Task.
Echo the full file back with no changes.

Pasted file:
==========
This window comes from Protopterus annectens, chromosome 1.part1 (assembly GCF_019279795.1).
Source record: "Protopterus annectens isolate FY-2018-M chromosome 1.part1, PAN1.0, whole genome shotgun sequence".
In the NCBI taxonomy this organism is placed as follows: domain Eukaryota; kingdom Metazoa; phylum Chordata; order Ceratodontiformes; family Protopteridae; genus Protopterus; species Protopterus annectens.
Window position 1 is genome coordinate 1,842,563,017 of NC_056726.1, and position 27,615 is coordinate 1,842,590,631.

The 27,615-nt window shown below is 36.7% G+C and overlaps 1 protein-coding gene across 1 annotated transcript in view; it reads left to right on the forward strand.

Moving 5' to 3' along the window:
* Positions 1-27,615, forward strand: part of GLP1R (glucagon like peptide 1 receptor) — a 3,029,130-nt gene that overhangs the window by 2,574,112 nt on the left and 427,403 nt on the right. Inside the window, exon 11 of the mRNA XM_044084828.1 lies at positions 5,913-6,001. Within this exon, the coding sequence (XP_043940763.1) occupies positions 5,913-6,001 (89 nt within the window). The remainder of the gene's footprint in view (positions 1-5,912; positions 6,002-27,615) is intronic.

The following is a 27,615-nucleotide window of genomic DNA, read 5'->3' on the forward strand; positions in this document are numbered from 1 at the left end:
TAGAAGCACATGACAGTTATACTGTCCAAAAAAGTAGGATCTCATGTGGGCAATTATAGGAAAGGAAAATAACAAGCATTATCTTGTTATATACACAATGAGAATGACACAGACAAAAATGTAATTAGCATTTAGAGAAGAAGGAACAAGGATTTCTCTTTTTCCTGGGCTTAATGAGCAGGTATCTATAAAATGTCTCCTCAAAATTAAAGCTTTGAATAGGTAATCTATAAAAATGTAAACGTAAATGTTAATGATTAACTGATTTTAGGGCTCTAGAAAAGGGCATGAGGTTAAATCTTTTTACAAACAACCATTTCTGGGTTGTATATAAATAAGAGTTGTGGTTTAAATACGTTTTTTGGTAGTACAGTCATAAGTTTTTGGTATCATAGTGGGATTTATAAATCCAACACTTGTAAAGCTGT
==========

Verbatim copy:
This window comes from Protopterus annectens, chromosome 1.part1 (assembly GCF_019279795.1).
Source record: "Protopterus annectens isolate FY-2018-M chromosome 1.part1, PAN1.0, whole genome shotgun sequence".
In the NCBI taxonomy this organism is placed as follows: domain Eukaryota; kingdom Metazoa; phylum Chordata; order Ceratodontiformes; family Protopteridae; genus Protopterus; species Protopterus annectens.
Window position 1 is genome coordinate 1,842,563,017 of NC_056726.1, and position 27,615 is coordinate 1,842,590,631.

The 27,615-nt window shown below is 36.7% G+C and overlaps 1 protein-coding gene across 1 annotated transcript in view; it reads left to right on the forward strand.

Moving 5' to 3' along the window:
* Positions 1-27,615, forward strand: part of GLP1R (glucagon like peptide 1 receptor) — a 3,029,130-nt gene that overhangs the window by 2,574,112 nt on the left and 427,403 nt on the right. Inside the window, exon 11 of the mRNA XM_044084828.1 lies at positions 5,913-6,001. Within this exon, the coding sequence (XP_043940763.1) occupies positions 5,913-6,001 (89 nt within the window). The remainder of the gene's footprint in view (positions 1-5,912; positions 6,002-27,615) is intronic.

The following is a 27,615-nucleotide window of genomic DNA, read 5'->3' on the forward strand; positions in this document are numbered from 1 at the left end:
TAGAAGCACATGACAGTTATACTGTCCAAAAAAGTAGGATCTCATGTGGGCAATTATAGGAAAGGAAAATAACAAGCATTATCTTGTTATATACACAATGAGAATGACACAGACAAAAATGTAATTAGCATTTAGAGAAGAAGGAACAAGGATTTCTCTTTTTCCTGGGCTTAATGAGCAGGTATCTATAAAATGTCTCCTCAAAATTAAAGCTTTGAATAGGTAATCTATAAAAATGTAAACGTAAATGTTAATGATTAACTGATTTTAGGGCTCTAGAAAAGGGCATGAGGTTAAATCTTTTTACAAACAACCATTTCTGGGTTGTATATAAATAAGAGTTGTGGTTTAAATACGTTTTTTGGTAGTACAGTCATAAGTTTTTGGTATCATAGTGGGATTTATAAATCCAACACTTGTAAAGCTGT